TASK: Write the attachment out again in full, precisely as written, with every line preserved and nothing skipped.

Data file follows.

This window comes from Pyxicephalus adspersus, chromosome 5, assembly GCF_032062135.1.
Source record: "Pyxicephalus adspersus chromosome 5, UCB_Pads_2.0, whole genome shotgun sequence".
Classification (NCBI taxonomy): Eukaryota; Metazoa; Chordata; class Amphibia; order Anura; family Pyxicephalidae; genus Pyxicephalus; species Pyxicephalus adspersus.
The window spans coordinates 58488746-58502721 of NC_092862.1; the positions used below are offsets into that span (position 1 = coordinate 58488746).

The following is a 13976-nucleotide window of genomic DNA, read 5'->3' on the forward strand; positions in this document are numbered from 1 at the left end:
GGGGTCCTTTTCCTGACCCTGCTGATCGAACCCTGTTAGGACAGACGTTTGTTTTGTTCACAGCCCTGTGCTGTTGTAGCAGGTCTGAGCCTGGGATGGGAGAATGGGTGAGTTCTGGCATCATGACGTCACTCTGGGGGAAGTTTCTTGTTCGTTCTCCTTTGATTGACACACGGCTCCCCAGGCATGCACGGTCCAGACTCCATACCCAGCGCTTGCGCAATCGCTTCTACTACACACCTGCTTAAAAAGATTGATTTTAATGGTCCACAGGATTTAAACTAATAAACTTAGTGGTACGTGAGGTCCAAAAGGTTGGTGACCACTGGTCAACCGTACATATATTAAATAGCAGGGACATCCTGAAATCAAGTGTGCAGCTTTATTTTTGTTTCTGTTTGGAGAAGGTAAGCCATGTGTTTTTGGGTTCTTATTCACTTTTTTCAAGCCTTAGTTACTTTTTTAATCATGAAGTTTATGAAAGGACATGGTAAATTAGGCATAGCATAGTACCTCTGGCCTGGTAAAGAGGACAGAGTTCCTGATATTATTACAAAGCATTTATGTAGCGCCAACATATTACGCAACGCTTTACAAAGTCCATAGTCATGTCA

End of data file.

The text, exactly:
This window comes from Pyxicephalus adspersus, chromosome 5, assembly GCF_032062135.1.
Source record: "Pyxicephalus adspersus chromosome 5, UCB_Pads_2.0, whole genome shotgun sequence".
Classification (NCBI taxonomy): Eukaryota; Metazoa; Chordata; class Amphibia; order Anura; family Pyxicephalidae; genus Pyxicephalus; species Pyxicephalus adspersus.
The window spans coordinates 58488746-58502721 of NC_092862.1; the positions used below are offsets into that span (position 1 = coordinate 58488746).

The following is a 13976-nucleotide window of genomic DNA, read 5'->3' on the forward strand; positions in this document are numbered from 1 at the left end:
GGGGTCCTTTTCCTGACCCTGCTGATCGAACCCTGTTAGGACAGACGTTTGTTTTGTTCACAGCCCTGTGCTGTTGTAGCAGGTCTGAGCCTGGGATGGGAGAATGGGTGAGTTCTGGCATCATGACGTCACTCTGGGGGAAGTTTCTTGTTCGTTCTCCTTTGATTGACACACGGCTCCCCAGGCATGCACGGTCCAGACTCCATACCCAGCGCTTGCGCAATCGCTTCTACTACACACCTGCTTAAAAAGATTGATTTTAATGGTCCACAGGATTTAAACTAATAAACTTAGTGGTACGTGAGGTCCAAAAGGTTGGTGACCACTGGTCAACCGTACATATATTAAATAGCAGGGACATCCTGAAATCAAGTGTGCAGCTTTATTTTTGTTTCTGTTTGGAGAAGGTAAGCCATGTGTTTTTGGGTTCTTATTCACTTTTTTCAAGCCTTAGTTACTTTTTTAATCATGAAGTTTATGAAAGGACATGGTAAATTAGGCATAGCATAGTACCTCTGGCCTGGTAAAGAGGACAGAGTTCCTGATATTATTACAAAGCATTTATGTAGCGCCAACATATTACGCAACGCTTTACAAAGTCCATAGTCATGTCA